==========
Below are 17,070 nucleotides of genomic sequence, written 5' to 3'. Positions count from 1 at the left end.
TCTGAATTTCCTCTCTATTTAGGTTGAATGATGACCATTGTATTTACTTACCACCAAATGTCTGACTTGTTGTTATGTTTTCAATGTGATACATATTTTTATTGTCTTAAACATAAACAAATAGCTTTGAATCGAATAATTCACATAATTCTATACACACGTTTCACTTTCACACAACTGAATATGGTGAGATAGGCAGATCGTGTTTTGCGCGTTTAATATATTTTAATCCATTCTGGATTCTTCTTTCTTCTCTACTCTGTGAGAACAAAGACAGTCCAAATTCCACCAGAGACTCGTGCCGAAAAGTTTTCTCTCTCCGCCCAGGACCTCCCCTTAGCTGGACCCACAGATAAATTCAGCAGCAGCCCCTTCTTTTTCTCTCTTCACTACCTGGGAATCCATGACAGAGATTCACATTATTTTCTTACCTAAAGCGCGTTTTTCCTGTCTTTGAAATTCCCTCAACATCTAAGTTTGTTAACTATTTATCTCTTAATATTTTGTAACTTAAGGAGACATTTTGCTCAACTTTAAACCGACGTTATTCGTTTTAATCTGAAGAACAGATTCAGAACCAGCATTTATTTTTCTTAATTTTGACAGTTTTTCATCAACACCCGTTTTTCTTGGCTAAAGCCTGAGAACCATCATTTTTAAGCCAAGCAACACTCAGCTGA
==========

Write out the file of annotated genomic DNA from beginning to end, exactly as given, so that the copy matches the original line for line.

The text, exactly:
Below are 17,070 nucleotides of genomic sequence, written 5' to 3'. Positions count from 1 at the left end.
TCTGAATTTCCTCTCTATTTAGGTTGAATGATGACCATTGTATTTACTTACCACCAAATGTCTGACTTGTTGTTATGTTTTCAATGTGATACATATTTTTATTGTCTTAAACATAAACAAATAGCTTTGAATCGAATAATTCACATAATTCTATACACACGTTTCACTTTCACACAACTGAATATGGTGAGATAGGCAGATCGTGTTTTGCGCGTTTAATATATTTTAATCCATTCTGGATTCTTCTTTCTTCTCTACTCTGTGAGAACAAAGACAGTCCAAATTCCACCAGAGACTCGTGCCGAAAAGTTTTCTCTCTCCGCCCAGGACCTCCCCTTAGCTGGACCCACAGATAAATTCAGCAGCAGCCCCTTCTTTTTCTCTCTTCACTACCTGGGAATCCATGACAGAGATTCACATTATTTTCTTACCTAAAGCGCGTTTTTCCTGTCTTTGAAATTCCCTCAACATCTAAGTTTGTTAACTATTTATCTCTTAATATTTTGTAACTTAAGGAGACATTTTGCTCAACTTTAAACCGACGTTATTCGTTTTAATCTGAAGAACAGATTCAGAACCAGCATTTATTTTTCTTAATTTTGACAGTTTTTCATCAACACCCGTTTTTCTTGGCTAAAGCCTGAGAACCATCATTTTTAAGCCAAGCAACACTCAGCTGA